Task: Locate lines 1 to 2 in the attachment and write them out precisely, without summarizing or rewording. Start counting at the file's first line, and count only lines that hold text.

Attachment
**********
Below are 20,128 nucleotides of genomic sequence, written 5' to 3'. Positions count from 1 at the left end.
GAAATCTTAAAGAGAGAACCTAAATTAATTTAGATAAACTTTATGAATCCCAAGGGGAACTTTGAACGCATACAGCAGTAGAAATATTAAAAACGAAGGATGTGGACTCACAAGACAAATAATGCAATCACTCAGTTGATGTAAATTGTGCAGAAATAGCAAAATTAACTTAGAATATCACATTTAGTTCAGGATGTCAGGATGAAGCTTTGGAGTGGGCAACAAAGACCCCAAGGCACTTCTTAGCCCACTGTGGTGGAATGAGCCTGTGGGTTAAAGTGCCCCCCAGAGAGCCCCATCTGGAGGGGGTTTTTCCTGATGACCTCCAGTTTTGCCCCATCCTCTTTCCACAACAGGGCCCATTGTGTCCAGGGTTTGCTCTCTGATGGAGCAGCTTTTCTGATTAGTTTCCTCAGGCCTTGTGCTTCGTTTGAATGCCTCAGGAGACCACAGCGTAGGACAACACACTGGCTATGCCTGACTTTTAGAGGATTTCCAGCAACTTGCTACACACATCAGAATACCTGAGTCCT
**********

Below are 20,128 nucleotides of genomic sequence, written 5' to 3'. Positions count from 1 at the left end.
GAAATCTTAAAGAGAGAACCTAAATTAATTTAGATAAACTTTATGAATCCCAAGGGGAACTTTGAACGCATACAGCAGTAGAAATATTAAAAACGAAGGATGTGGACTCACAAGACAAATAATGCAATCACTCAGTTGATGTAAATTGTGCAGAAATAGCAAAATTAACTTAGAATATCACATTTAGTTCAGGATGTCAGGATGAAGCTTTGGAGTGGGCAACAAAGACCCCAAGGCACTTCTTAGCCCACTGTGGTGGAATGAGCCTGTGGGTTAAAGTGCCCCCCAGAGAGCCCCATCTGGAGGGGGTTTTTCCTGATGACCTCCAGTTTTGCCCCATCCTCTTTCCACAACAGGGCCCATTGTGTCCAGGGTTTGCTCTCTGATGGAGCAGCTTTTCTGATTAGTTTCCTCAGGCCTTGTGCTTCGTTTGAATGCCTCAGGAGACCACAGCGTAGGACAACACACTGGCTATGCCTGACTTTTAGAGGATTTCCAGCAACTTGCTACACACATCAGAATACCTGAGTCCT